According to ToughNickel’s article “7 Surprising Reasons Why a Workplace Bully Might Target You” by McKenna Meyers, bullies target those who threaten them. As per the article,
A bully doesn’t pick a victim who’s weak or timid, on the contrary, the bully picks the one who’s highly skilled, ethical, honest and well-liked.
Being a senior professional in my field, I raise my voice against workplace bullying and highlight its consequences. Yet, I have been a victim myself.
Since my childhood, I was always told how opinionated I was, how I was strong witted like my father, how I could be a rebel to always raise my voice against the horrors of different ages. Ironically, at 28, the same strong witted girl questioned her worth and developed work anxiety. It was not much later that I realized what the root cause was.
My bully was a newcomer like McKenna’s, who was instantly disliked by the whole team. They called her incompetent, pretentious, rude with no respect for others. But me and my colleague thought otherwise, we thought that the person could bring in a different perspective and that, if given a chance to feel comfortable around us, can be a great strength to the team.
Little did we know that she played us while we were trying to provide her the comfort she needed as a new joiner.
We were ridiculed with the subtle hints of how below we were in terms of finances, status quo, experience, network, skills and abilities. We were subtly conditioned into thinking that our 12 and 6 years of experiences were a total waste. The young and impressionable team members were unknowingly ridiculed and were treated like personal & professional servants but were conditioned to feel proud about serving her.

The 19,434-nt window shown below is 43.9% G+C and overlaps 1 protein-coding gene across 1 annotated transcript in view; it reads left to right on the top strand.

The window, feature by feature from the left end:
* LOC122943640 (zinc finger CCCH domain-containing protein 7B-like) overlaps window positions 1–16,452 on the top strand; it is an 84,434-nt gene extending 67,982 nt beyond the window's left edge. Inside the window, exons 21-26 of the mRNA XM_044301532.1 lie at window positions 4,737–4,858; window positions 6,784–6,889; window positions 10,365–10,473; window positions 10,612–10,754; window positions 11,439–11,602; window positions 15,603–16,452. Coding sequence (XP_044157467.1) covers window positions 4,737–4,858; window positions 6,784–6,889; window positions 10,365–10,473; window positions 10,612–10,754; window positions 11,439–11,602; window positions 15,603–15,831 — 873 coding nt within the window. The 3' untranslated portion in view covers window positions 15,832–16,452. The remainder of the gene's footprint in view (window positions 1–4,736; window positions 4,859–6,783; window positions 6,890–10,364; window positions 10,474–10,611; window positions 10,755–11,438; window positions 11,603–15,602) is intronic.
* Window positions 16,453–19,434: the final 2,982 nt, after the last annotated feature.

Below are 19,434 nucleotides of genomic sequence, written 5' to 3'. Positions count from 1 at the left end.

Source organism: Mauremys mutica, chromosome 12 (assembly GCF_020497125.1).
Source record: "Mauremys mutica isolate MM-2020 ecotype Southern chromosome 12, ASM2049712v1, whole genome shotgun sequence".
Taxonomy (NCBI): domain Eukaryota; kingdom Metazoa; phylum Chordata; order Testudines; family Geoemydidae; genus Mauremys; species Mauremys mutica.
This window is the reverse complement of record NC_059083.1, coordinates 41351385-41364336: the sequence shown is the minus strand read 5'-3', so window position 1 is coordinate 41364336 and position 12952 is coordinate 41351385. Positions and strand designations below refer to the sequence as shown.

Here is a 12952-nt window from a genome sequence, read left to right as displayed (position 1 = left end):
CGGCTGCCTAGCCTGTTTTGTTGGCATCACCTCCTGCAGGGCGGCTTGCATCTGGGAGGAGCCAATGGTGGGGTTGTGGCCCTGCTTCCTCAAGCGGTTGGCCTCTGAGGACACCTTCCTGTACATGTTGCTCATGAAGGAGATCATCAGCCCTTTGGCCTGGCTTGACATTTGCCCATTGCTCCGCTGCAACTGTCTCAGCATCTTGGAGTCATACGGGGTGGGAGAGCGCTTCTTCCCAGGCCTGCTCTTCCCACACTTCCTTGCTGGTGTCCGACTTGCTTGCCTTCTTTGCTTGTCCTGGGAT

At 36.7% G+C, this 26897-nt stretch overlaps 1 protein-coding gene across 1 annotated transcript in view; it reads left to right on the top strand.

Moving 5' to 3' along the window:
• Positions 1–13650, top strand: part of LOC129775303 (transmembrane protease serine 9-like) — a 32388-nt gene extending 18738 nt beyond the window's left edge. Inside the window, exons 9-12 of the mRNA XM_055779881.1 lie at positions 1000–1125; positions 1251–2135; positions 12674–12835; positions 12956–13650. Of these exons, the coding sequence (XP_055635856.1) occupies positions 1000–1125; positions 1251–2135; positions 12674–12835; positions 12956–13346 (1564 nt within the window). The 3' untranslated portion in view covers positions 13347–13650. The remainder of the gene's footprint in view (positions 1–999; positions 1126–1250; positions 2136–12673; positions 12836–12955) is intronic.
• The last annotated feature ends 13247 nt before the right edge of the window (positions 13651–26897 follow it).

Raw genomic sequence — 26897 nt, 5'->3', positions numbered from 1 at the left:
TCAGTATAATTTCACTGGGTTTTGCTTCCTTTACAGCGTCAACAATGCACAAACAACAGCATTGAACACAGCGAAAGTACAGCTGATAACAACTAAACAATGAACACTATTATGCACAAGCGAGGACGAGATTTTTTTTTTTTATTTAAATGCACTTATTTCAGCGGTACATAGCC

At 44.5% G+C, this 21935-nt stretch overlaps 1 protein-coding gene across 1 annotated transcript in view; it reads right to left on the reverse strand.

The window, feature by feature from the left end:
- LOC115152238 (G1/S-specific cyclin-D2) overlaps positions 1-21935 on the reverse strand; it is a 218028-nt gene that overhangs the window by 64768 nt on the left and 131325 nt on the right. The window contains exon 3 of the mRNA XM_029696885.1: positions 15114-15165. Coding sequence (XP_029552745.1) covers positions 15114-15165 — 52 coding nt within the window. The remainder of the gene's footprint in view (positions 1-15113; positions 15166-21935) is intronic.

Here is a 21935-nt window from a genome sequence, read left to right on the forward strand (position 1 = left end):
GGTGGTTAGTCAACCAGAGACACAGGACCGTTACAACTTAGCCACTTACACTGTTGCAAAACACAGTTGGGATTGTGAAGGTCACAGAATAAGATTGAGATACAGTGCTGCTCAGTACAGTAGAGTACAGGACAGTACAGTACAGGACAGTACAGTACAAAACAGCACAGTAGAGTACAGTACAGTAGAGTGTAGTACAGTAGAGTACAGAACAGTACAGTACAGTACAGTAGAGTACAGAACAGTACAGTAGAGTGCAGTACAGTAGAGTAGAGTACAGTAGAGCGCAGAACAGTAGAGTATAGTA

I was mind blown when I saw the bully, apparently a highly experienced and a top class professional, do a project costing on a word document and bragging about how the project would have died if she hadn’t done that costing. I, on the other hand, paid the price for introducing her to “Excel” for the purpose.
“Why me? Why us?” I used to ask. We had no malice for her. But why? Because I can better articulate the narratives and was quicker than her in delivering something?
“Why me? Why us?” I used to ask. We had no malice for her. But why? Because I can better articulate the narratives and was quicker than her in delivering something? Because my colleague was kinder, an honestly capable leader? Our bully prided herself on having an international degree but, we got the work done. She had the experience of working with government institutions but we brought in more value for our corporate organization. She marketed herself while we worked our ass off and got the limelight. Her ego was bruised. That’s why!
Credits // thriveglobal
Even after moving to a different team, she kept on badmouthing me, telling everyone how miserable I and my colleague made her while she broke the team apart and turned people against us including one of the star performers of the team who used to have the most positive energy.
My colleague leads the team now and is a strong wall between her and the team. Yet, my bully used two people from within the team to propagate and turn the young lot against me. Made an image that I am wrong and incompetent whereas I was the one burning out to build the team to its full potential. My manager and I were able to connect the dots when one of the “informants” spilled the beans.
Beware! Because for the bully, anyone and everyone will be worse as far as it saves them. But the credit of the goods will also be theirs, every freaking time.
With that I leave for my readers to decide the next course of action in their own environment. Are you a bully who would create a façade or are you an honest professional focused on making a difference by adding real value?
The choice, my friends, will always be yours!